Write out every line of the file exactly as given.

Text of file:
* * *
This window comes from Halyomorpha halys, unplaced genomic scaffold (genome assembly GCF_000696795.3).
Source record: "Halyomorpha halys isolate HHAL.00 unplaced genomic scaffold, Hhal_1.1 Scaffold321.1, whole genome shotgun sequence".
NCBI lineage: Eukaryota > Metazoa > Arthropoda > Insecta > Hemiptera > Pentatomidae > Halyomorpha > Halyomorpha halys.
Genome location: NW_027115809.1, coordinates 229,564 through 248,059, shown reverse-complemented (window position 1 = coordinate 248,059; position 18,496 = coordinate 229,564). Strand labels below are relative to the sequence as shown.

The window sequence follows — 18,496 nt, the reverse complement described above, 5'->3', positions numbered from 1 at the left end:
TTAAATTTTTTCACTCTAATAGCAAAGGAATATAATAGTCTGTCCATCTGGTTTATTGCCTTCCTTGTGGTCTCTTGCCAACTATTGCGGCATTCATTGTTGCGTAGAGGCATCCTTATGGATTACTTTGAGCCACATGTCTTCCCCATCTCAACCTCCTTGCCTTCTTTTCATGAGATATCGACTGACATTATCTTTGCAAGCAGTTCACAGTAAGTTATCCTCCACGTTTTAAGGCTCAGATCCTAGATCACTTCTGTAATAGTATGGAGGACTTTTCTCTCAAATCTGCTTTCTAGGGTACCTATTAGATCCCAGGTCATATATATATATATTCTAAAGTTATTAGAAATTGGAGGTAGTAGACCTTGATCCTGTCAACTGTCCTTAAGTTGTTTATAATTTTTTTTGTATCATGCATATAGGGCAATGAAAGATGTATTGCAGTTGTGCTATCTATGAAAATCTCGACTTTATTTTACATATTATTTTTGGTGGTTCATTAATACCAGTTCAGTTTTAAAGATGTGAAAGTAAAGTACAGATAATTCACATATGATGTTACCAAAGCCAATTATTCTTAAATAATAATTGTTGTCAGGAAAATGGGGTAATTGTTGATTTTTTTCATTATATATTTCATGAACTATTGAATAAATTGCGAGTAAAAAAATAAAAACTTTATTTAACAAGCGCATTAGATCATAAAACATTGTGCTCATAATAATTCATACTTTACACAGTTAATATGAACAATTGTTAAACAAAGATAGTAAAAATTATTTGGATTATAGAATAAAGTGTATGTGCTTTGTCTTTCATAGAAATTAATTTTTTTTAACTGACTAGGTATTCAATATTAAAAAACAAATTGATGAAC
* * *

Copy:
This window comes from Halyomorpha halys, unplaced genomic scaffold (genome assembly GCF_000696795.3).
Source record: "Halyomorpha halys isolate HHAL.00 unplaced genomic scaffold, Hhal_1.1 Scaffold321.1, whole genome shotgun sequence".
NCBI lineage: Eukaryota > Metazoa > Arthropoda > Insecta > Hemiptera > Pentatomidae > Halyomorpha > Halyomorpha halys.
Genome location: NW_027115809.1, coordinates 229,564 through 248,059, shown reverse-complemented (window position 1 = coordinate 248,059; position 18,496 = coordinate 229,564). Strand labels below are relative to the sequence as shown.

The window sequence follows — 18,496 nt, the reverse complement described above, 5'->3', positions numbered from 1 at the left end:
TTAAATTTTTTCACTCTAATAGCAAAGGAATATAATAGTCTGTCCATCTGGTTTATTGCCTTCCTTGTGGTCTCTTGCCAACTATTGCGGCATTCATTGTTGCGTAGAGGCATCCTTATGGATTACTTTGAGCCACATGTCTTCCCCATCTCAACCTCCTTGCCTTCTTTTCATGAGATATCGACTGACATTATCTTTGCAAGCAGTTCACAGTAAGTTATCCTCCACGTTTTAAGGCTCAGATCCTAGATCACTTCTGTAATAGTATGGAGGACTTTTCTCTCAAATCTGCTTTCTAGGGTACCTATTAGATCCCAGGTCATATATATATATATTCTAAAGTTATTAGAAATTGGAGGTAGTAGACCTTGATCCTGTCAACTGTCCTTAAGTTGTTTATAATTTTTTTTGTATCATGCATATAGGGCAATGAAAGATGTATTGCAGTTGTGCTATCTATGAAAATCTCGACTTTATTTTACATATTATTTTTGGTGGTTCATTAATACCAGTTCAGTTTTAAAGATGTGAAAGTAAAGTACAGATAATTCACATATGATGTTACCAAAGCCAATTATTCTTAAATAATAATTGTTGTCAGGAAAATGGGGTAATTGTTGATTTTTTTCATTATATATTTCATGAACTATTGAATAAATTGCGAGTAAAAAAATAAAAACTTTATTTAACAAGCGCATTAGATCATAAAACATTGTGCTCATAATAATTCATACTTTACACAGTTAATATGAACAATTGTTAAACAAAGATAGTAAAAATTATTTGGATTATAGAATAAAGTGTATGTGCTTTGTCTTTCATAGAAATTAATTTTTTTTAACTGACTAGGTATTCAATATTAAAAAACAAATTGATGAAC